Jan 05, 2022
USDA’s Natural Resources Conservation Service (NRCS) provides extensive data on the Nation’s conservation program activities through its RCA Data Viewer. And now, data visualizations have been added to the tool, making the data easier to interpret, sort, and download.
Users can now graph, map, and download customized datasets that include information on acres receiving conservation, practices applied, land use, cropland soil erosion, and prime farmland. The tool also links to the full set of standard (tabular) RCA reports, which will continue to be available. Users can also link to research reports on the effect of conservation practices, including those from the Conservation Effects Assessment Project (CEAP), a multi-agency effort to quantify the environmental effects of conservation practices and programs and show the results of our conservation dollars spent.
The RCA Data Viewer is named after the Soil and Water Resources Conservation Act (RCA) of 1977 that gives the USDA the authority, among other things, to appraise the status and trends of soil, water, and related resources on non-Federal land.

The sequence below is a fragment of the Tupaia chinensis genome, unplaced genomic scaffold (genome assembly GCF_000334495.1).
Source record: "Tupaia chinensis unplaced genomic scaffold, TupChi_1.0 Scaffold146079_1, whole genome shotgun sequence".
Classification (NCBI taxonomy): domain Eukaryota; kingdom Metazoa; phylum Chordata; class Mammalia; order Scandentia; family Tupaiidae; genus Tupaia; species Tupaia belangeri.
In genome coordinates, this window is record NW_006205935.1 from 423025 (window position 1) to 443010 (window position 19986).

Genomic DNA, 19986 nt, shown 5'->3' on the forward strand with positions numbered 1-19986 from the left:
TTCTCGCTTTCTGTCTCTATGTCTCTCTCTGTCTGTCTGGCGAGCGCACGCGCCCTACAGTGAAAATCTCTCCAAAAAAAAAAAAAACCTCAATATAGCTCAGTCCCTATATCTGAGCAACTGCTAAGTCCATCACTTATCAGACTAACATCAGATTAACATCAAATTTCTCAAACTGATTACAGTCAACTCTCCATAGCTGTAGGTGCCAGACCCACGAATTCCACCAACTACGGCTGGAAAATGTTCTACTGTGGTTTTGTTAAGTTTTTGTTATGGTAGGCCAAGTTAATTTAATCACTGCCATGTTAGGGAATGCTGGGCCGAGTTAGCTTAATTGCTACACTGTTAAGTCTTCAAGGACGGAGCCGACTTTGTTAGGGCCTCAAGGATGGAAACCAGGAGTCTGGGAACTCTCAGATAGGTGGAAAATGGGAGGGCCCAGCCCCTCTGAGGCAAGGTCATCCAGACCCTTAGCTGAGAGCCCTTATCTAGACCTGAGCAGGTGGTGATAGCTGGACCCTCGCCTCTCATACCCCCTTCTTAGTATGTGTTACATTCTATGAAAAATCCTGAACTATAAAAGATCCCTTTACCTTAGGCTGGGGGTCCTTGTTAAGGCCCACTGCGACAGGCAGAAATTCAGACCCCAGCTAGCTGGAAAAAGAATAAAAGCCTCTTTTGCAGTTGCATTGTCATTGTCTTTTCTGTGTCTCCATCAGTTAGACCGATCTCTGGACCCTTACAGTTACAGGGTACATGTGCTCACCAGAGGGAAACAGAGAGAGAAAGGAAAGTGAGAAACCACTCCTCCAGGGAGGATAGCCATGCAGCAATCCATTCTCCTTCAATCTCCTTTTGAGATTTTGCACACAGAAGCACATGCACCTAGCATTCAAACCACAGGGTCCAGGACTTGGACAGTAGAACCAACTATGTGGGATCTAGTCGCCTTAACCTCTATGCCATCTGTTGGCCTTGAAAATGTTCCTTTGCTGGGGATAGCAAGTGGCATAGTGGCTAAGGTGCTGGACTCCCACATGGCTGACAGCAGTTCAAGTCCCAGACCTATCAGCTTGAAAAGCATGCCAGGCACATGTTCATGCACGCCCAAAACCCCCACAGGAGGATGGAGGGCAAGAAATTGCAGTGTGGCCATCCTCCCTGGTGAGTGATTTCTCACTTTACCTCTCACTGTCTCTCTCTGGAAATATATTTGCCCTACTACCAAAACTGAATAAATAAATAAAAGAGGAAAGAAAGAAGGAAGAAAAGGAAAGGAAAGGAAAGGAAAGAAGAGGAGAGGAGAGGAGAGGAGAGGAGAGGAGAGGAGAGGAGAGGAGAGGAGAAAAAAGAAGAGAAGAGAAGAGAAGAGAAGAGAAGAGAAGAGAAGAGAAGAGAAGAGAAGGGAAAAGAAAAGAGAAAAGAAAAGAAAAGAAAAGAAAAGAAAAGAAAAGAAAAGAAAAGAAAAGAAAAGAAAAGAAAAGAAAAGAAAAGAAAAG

Other recent updates include data on practice enhancements and bundles supported by the Conservation Stewardship Program (CSP) and soil health performance measures. Two cropland soil health performance measures were added. The Cropland Soil Health and Sustainability measure identifies land units where at least two practices are applied to improve soil health during a single year. Practices include crop rotation, no-till, reduced till, cover crops, and CSP enhancements and bundles. The Cropland Soil Health Management System measure identifies areas where a group of conservation practices and enhancements (or bundles) are applied that address four basic soil health principles: minimize disturbance, maximize soil cover, maximize biodiversity, and maximize the presence of living roots.
These updates, and now the addition of data visualizations, show how NRCS is continually striving to improve the RCA Data Viewer to make it more valuable and easier to use.